At the heart of HIL, it is our belief that every story matters. In 2015 we were a group of friends and English teachers, and we met a refugee from Iran. He shared the struggle that his community faced when arriving in the UK with little if any English and no access to classes. While we were naïve to the realities of life as a refugee and the process for asylum seekers and stateless people, as qualified English teachers, we were compelled to use our skills to help this community and we started unofficial classes in a friend’s home.
Soon, we outgrew the space due to the number of students and we had a decision to make. In 2016 a local café kindly offered to let us use their function room and provide tea and coffee at no cost. By 2017, we had outgrown that space as well and once again had to ask ourselves: what do we do now? By then we had a deeper understanding of the refugee and asylum seeker process and, with that knowledge, we found more ways to support our new friends. We began collecting donations of clothing and toiletries and creating letters to share explaining how life in the UK works – anything to help their transition into UK life. Asylum seekers often have waiting periods until they get refugee status and during that time, they don’t have access to English classes. This also means that when they get their permission to stay, they are ready to look for work. Employment for refugees is vital for their mental health, it gives them purpose and independence, an income, and contributes to a feeling of self-worth.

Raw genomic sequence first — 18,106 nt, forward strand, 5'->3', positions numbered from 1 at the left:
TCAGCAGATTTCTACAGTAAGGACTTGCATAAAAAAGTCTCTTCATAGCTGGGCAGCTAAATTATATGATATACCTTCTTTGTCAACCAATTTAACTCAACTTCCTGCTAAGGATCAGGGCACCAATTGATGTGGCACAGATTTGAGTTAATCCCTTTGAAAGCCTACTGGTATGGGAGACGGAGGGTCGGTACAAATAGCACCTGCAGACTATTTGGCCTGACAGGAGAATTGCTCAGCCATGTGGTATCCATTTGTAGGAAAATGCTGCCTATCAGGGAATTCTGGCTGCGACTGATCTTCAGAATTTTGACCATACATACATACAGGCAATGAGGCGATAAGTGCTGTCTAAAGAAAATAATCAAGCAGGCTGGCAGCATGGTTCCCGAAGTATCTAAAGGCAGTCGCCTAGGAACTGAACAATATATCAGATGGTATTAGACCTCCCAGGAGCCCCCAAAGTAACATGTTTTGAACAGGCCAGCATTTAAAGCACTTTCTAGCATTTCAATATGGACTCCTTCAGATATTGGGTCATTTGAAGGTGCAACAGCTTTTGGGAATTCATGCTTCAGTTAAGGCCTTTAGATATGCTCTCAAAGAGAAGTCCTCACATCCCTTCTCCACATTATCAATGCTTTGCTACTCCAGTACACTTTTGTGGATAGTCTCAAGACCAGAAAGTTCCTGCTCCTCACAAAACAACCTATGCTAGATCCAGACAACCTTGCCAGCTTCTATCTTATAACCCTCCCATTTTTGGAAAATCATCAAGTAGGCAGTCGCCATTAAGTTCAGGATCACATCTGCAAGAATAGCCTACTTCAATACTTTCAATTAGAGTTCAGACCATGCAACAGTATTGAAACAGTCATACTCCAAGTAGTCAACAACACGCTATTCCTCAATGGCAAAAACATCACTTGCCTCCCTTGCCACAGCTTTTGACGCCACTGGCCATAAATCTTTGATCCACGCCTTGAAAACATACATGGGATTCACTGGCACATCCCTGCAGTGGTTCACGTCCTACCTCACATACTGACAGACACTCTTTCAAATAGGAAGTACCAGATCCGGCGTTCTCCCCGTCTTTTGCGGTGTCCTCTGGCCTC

At HIL, we believe in a strength-based approach, and we aim to nurture and respect everyone we encounter. We believe that with the right skills and support, everyone has the potential to contribute to and to enrich the community. Despite the hardships, asylum seekers and refugees always seek to help and care for each other. We work to serve and provide resources for them to fulfil their own vision for their communities. While the news and media may speak of strained political relationships and conflicts, we have found that this is not a true reflection of this community. They are, at heart, people seeking to survive and fundamentally build better lives for their families, and we walk alongside them as they do this. We believe that we can play a part in bridging the gap between displaced people finding their feet in the local community, raising awareness and providing space for effective exchange of ideas, culture and understanding. Fortunately, an early investment helped us lay strong foundations in order to do this. As we outgrew our space in the café, an opportunity came for us to occupy rooms at St James Mission Hall on Windsor Street, Toxteth, and we saw this as a good fit, being close to asylum seeker hostels and with the possibility of expanding further. Interestingly, and somewhat serendipitously, this is the next street over from where it all started for us. At this point, we separated and registered as two projects, HIL Language School and the Bridge2 (Liverpool) Charity.
Today, provision of English for asylum seekers remains at the heart of HIL.
Click below to read more about our sponsorship program and how to donate or sponsor a refugee or asylum seeker during their studies at HIL!
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